The following information has been prepared to assist people who have a possum problem in Whitehorse.
There are two types of possums that are commonly found in the City of Whitehorse.
The brush-tail possum is about the size of a cat. It has brown to dark grey fur, quite prominent triangular ears, and a long, black, bushy tail.
These possums have a varied diet, eating leaves, flowers, fruit, seeds and even some insects, bird’s eggs and young birds. They have a range of calls, most typically a selections of grunts, sometimes likened to the sound of a person gargling. They tend to nest in tree hollows when available, but are quite prepared to move into houses, usually in the area between the roof and ceiling, or in wall cavities.
The ring-tail possum is a much smaller animal, about half the size of a cat. It has ginger to dark brown fur on the upper part of its body, with a white underside. It has rounded ears, and a long, non-bushy tail that is typically held slightly curled and has a white tip.
Ring-tail possums have a strictly vegetarian diet, eating a wide range of leaves, flowers and fruit. The most typical call made by a ring-tail possum is a high pitched squeaking trill, that is often mistaken for a bird. This call is usually made as an alarm or warning call. They construct a nest of leaves and twigs in the branches of trees. They rarely enter houses.
Both species of possum are native, marsupial animals, indigenous to the Whitehorse area. They are both nocturnal. They are among the very few native animals that are able to successfully share suburbia with humans. In fact they are often the only native animals that most city dwellers ever see on a regular basis.
Possums are able to survive in suburbia because our streetscapes and gardens are similar in many ways to the possum’s preferred natural environment, i.e. it is a modified woodland.
Some problems that may be associated with possums include:
The best way to keep a possum out of your roof is to secure your roof and provide an alternative home such as a nesting box. Nesting boxes can be hung in trees or mounted to a timber pole in your garden. If you have a possum in your roof you will need to block the access points. In the evening when the possum has left the roof in search of food, climb into the roof and try to locate its nest.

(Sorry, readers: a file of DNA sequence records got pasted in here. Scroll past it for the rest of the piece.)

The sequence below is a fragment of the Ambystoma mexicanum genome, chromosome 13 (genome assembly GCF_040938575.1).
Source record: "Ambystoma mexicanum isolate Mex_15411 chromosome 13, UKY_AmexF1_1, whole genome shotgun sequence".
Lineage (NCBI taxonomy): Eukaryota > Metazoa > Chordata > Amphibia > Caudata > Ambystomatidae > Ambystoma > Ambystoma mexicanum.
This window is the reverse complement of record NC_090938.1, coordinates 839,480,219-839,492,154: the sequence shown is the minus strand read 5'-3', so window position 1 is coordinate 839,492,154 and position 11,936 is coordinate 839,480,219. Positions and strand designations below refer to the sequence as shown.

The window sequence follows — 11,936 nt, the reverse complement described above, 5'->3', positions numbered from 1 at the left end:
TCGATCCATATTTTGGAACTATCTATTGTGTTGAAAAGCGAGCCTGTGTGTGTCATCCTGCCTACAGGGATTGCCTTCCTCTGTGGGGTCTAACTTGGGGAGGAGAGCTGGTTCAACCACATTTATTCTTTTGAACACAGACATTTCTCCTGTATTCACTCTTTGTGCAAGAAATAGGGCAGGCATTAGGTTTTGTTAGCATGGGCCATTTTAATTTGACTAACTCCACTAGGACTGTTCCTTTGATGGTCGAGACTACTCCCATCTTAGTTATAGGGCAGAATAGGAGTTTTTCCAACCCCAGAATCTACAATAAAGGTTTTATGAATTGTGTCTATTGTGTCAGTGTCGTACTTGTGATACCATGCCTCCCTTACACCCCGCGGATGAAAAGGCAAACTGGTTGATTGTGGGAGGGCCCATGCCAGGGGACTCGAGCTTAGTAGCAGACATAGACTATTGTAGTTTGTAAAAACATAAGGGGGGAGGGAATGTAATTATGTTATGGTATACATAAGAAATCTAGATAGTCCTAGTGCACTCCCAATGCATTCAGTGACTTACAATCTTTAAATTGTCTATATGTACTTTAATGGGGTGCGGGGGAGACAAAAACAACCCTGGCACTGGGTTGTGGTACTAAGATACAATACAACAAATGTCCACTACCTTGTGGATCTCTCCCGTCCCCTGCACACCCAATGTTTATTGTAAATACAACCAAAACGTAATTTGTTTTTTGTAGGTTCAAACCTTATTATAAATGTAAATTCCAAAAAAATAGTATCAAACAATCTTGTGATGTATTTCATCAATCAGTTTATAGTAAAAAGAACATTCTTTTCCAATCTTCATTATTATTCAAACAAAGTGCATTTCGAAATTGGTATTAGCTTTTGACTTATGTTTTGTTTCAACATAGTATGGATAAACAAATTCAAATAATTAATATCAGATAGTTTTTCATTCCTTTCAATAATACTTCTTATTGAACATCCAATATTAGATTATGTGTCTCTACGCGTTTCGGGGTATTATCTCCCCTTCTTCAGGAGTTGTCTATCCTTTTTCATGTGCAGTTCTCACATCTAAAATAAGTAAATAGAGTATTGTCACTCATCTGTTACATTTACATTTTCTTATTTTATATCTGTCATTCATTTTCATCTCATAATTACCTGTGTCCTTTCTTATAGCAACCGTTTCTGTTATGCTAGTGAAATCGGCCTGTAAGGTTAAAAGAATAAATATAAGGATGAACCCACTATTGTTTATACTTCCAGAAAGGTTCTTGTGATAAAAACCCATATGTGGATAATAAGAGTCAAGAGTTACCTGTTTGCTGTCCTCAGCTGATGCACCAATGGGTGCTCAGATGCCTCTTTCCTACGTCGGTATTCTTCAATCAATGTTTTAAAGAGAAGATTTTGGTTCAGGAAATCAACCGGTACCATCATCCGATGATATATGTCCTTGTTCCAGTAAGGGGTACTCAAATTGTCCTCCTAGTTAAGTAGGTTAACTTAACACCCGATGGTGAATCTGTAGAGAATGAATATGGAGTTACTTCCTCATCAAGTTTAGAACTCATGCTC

Remove the nest and block any possible entry points so the possum cannot return. You may wish to leave a light on in the roof space for a few days to discourage the possum’s return.
Trim any branches that may be providing easy access to the roof. Consider installing a possum disc on the service line on your house. (This must be done by your power supply company).
Installing a possum band on the trunk can protect any trees that are being overgrazed. This usually consists of a piece of sheet iron or perspex that is wrapped around the trunk of the tree to prevent the possum climbing the tree.
This should be considered as a temporary measure and once the tree has recovered the band can be removed. The sheet should be at least 600mm wide. The tree must also be pruned well clear of any other trees or buildings as possums can jump a long way.
It is illegal to handle or interfere with possums except when they are in your roof, or other buildings. Only brush-tail possums can be trapped in appropriate traps by the householder or a licensed wildlife controller.
Trapped possums must be released that day on the same property, in their own territory, within 50 metres of the capture site. Breaching any of these regulations carries a penalty of up to $5000. There is no other legal avenue to deal with possums.
Relocating possums beyond 50 metres is both illegal and inhumane.
Emergency contact for injured possums
Phone: 9224 2222
Department of Sustainability and Environment
State government department with responsibility for native animals including possums)
Phone: 136 186
379-397 Whitehorse Road, Nunawading, Victoria 3131
Tel: (03) 9262 6333 Fax: (03) 9262 6490Email: firstname.lastname@example.org